Caldwell residents fed up by frequent power outages came face-to-face with PSE&G representatives Tuesday night in a town hall-style meeting arranged by the borough’s mayor.
More than 50 disgruntled customers of the utility company listened and asked questions for more than an hour in the gymnasium of the Caldwell Community Center as three employees of the utility company outlined a plan to improve service.
Regional Public Affairs Manager for Essex and Passaic Counties for PSE&G Everton Scott said trees are the root cause in the majority of outages and crews have already begun to work on more than 60 problem areas.
“We think if we execute our plan as we’ve laid out, we’ll see some relief,” Scott said, adding, “We can never make a commitment to no outages.”
Scott focused on the uptick in outages since severe weather storms like Tropical Storm Irene and the freak snowstorm of October 2011 struck New Jersey. Those storms were followed by Superstorm Sandy last October, which flooded the substation and downed an unprecedented number of trees and branches, leaving the Roseland Avenue area without power for nine days.
Scott said the repairs and replacement of damaged equipment after Sandy should have led to more reliability.
But residents asked why then did they lose power on Christmas Eve and Christmas Day? Some contended the area has had unreliable electric service for years, if not decades. Outages from flickers to ones lasting several hours are common, they said.
Virginia McAlinden said she has lived on Wooten Road for more than 30 years and that power outages in her neighborhood are nothing new.
“We are paranoid people. We live in fear,” she said. “We really do need another source of power."
McAlinden was one of several people to describe the power outages experienced by her and her neighbors to those associated with Third-world countries, and more than one person at the meeting suggested “seceding” from the current power circuit or turning to underground power lines.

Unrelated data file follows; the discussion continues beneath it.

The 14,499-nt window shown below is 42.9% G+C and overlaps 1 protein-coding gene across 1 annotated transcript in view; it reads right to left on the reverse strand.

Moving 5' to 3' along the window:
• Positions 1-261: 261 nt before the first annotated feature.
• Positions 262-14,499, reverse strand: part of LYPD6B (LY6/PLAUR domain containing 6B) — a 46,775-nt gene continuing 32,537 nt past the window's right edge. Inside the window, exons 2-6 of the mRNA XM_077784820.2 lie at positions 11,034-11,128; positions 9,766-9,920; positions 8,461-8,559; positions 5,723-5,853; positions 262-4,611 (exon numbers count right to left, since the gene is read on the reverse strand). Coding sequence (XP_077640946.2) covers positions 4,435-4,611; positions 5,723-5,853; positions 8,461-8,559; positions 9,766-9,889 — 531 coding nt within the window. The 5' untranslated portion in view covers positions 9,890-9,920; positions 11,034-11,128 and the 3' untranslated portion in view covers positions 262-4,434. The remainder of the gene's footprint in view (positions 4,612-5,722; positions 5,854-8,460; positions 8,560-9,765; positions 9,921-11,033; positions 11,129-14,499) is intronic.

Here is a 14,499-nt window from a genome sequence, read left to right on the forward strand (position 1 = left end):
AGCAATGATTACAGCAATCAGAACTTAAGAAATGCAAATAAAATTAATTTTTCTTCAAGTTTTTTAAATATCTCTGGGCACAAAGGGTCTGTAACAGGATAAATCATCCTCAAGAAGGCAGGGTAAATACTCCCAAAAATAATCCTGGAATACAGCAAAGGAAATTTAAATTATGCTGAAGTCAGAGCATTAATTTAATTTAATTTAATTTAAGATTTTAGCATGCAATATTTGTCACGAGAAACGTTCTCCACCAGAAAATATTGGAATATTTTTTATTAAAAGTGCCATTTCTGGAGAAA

Roseland Avenue residents are on the end of a circuit that begins in West Orange and winds through Livingston, Roseland and Essex Fells before ending in Caldwell.
Scott said he would discuss the possibility of switching circuits and get back to the mayor, calling another meeting with residents, if necessary. He said the high cost of underground lines could rule out that option.
Robert Hagglund, Division Forester for PSE&G, said he personally drove along the circuit and identified 61 problem areas. Hagglund said tree crews have already completed 14 locations and identified three more. He said he has “empowered” his crews to find additional problems.
While Hagglund was reluctant to give a completion date because of unpredictable factors such as weather, he said the end of February was his best guess.
After the trees on public property are taken care of, Hagglund said he would work with Essex Fells’s officials and property owners to remove trees on private land.
Housing on Roseland Avenue in Caldwell consists mostly of apartments and condominiums. There is a fire department and several businesses along the stretch of road.